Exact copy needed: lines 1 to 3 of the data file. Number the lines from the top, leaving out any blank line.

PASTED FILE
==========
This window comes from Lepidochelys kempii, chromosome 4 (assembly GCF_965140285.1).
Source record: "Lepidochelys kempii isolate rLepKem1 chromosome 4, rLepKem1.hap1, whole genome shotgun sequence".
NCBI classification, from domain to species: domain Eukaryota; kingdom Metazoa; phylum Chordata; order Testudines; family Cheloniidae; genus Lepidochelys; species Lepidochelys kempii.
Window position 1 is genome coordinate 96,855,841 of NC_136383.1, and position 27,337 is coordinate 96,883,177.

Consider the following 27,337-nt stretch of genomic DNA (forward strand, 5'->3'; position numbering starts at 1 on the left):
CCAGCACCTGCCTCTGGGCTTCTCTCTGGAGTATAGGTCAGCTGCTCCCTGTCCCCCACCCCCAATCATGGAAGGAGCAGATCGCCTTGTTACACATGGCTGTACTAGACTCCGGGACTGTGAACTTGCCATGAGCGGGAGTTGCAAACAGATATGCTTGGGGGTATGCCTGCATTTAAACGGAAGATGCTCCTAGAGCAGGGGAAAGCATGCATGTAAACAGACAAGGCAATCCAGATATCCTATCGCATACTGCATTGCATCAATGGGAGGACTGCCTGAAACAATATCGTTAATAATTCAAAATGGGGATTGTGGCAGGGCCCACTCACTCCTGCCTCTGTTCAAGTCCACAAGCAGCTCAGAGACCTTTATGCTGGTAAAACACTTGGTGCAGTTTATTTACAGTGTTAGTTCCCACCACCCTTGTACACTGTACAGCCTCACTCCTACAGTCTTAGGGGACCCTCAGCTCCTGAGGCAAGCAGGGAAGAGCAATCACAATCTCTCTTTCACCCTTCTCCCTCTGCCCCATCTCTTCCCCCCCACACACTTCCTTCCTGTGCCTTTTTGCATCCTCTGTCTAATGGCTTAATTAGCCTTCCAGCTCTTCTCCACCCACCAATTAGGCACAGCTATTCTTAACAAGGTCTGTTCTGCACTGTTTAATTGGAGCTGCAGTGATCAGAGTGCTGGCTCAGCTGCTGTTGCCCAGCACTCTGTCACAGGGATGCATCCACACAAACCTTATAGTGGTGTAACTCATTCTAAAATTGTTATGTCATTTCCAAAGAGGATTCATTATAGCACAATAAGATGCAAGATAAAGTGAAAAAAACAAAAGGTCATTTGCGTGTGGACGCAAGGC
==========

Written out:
This window comes from Lepidochelys kempii, chromosome 4 (assembly GCF_965140285.1).
Source record: "Lepidochelys kempii isolate rLepKem1 chromosome 4, rLepKem1.hap1, whole genome shotgun sequence".
NCBI classification, from domain to species: domain Eukaryota; kingdom Metazoa; phylum Chordata; order Testudines; family Cheloniidae; genus Lepidochelys; species Lepidochelys kempii.